A style of data storage that has recently received a lot of attention in the development community is NoSQL. While the immediate impression, given the name, is that style considers SQL to be an anathema, this is not the case. The name actually means Not Only SQL.

To a certain extent, the easiest way to define NoSQL is to look at what it’s not, as well as the niche it tries to fill. There is no question that the amount of data stored throughout the world is vast. And the volume is increasing at an accelerating rate. Studies indicate that over the course of four years (2008-2012), the total amount of digital data has increased by 500 percent. While this is not quite exponential growth, it is very steep linear growth. What is also readily apparent is that this growth is not likely to plateau in the near future.

Now think for a moment about how you might model this structure using a relational database. For relational databases, you would need tables and columns with foreign key relationships. For instance, start with a page table that has a URL column in it. A second table containing the links from that page to other pages would also be created. Each record in the second table would contain the key to the first page and the key to the linked-to page. In the relational database world, this is commonly how many-to-many relationships are created. While feasible, querying against this structure would be time consuming, as every single link in the network would be stored in that one, single table. And to this point, the contents of the page have not yet been considered.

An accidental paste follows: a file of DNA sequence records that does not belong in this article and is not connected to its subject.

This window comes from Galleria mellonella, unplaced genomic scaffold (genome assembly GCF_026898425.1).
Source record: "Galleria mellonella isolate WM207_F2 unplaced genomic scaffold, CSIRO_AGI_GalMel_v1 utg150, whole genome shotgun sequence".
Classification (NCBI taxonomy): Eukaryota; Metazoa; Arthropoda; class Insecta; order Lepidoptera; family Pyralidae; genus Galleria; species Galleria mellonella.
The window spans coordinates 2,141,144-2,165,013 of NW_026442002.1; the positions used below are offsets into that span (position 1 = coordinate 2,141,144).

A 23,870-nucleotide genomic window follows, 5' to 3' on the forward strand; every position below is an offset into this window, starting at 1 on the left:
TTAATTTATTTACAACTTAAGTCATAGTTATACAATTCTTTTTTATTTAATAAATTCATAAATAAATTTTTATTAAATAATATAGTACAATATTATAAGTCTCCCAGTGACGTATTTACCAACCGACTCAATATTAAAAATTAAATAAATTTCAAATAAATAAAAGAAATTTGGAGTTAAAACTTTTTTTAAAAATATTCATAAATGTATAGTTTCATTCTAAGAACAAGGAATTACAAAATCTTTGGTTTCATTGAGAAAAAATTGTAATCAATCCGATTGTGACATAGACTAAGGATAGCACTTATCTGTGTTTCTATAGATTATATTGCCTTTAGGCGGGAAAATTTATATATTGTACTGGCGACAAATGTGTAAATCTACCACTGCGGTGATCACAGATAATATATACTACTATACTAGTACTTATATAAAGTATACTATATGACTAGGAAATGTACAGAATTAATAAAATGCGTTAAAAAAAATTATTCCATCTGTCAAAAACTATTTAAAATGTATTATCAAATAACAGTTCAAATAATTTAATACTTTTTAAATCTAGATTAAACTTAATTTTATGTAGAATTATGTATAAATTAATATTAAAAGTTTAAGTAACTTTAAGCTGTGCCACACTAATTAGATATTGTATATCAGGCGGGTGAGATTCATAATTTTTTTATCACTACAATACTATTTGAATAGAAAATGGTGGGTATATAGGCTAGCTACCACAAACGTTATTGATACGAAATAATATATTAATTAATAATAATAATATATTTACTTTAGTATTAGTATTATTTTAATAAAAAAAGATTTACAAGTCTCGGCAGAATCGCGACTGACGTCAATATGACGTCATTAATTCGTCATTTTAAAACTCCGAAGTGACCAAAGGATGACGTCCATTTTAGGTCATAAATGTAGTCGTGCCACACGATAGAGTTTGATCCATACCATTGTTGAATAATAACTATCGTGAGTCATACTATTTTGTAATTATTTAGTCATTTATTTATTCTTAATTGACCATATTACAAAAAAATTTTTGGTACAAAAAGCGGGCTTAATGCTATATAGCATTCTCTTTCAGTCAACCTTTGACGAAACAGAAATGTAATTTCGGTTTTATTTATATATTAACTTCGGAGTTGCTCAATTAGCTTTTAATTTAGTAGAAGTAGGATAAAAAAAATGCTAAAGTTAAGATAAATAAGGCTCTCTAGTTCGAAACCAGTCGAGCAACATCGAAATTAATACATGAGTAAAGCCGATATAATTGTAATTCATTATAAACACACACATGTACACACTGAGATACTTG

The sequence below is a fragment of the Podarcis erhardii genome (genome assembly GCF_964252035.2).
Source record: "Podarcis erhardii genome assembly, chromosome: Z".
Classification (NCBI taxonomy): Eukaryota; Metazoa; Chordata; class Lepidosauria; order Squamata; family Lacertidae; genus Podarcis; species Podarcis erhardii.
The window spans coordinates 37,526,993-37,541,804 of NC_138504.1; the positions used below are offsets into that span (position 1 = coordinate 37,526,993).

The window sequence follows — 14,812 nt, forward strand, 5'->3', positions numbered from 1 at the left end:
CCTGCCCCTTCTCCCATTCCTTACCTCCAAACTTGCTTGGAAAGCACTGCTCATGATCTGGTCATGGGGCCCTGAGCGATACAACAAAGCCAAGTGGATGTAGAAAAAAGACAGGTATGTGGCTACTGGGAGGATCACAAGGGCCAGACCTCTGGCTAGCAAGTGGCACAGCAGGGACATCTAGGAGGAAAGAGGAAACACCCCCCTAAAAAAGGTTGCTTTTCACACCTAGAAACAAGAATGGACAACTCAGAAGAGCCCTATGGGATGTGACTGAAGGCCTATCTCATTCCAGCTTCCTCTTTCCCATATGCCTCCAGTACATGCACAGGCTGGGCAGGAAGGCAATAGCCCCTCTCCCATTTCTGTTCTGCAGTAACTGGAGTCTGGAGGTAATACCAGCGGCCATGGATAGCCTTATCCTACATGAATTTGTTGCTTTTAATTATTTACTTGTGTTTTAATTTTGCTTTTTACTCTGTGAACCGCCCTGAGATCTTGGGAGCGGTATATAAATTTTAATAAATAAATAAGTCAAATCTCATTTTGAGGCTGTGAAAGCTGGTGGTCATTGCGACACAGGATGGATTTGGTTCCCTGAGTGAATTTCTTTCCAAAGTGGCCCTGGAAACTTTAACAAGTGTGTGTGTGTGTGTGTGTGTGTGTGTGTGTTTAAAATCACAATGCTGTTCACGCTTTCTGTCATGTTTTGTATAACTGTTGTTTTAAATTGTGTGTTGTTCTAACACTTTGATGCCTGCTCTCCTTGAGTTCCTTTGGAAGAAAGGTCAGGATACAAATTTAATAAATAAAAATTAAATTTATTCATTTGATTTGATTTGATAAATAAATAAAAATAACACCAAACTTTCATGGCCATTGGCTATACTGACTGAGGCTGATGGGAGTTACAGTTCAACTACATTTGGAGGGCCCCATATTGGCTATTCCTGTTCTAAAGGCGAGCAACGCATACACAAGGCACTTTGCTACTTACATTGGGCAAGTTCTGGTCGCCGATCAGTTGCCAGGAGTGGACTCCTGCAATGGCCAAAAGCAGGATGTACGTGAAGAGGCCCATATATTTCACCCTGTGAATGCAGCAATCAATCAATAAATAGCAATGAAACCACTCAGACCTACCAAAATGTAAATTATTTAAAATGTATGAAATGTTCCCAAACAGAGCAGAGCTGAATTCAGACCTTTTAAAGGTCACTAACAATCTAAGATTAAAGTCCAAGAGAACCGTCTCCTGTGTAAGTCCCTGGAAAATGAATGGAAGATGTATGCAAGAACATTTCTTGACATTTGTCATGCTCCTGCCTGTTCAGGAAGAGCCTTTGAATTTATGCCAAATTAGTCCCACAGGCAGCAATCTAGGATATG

NoSQL is designed to address these issues. To start, it is not a relational data store. Instead, there is no fixed schema and querying does not require any joins to be performed. At least, not in the traditional sense. Instead, NoSQL is a variation (depending on the implementation) of the key-value paradigm. In the Windows Azure world, different forms of NoSQL-style storage is provided through Tables and Blobs.

Big Data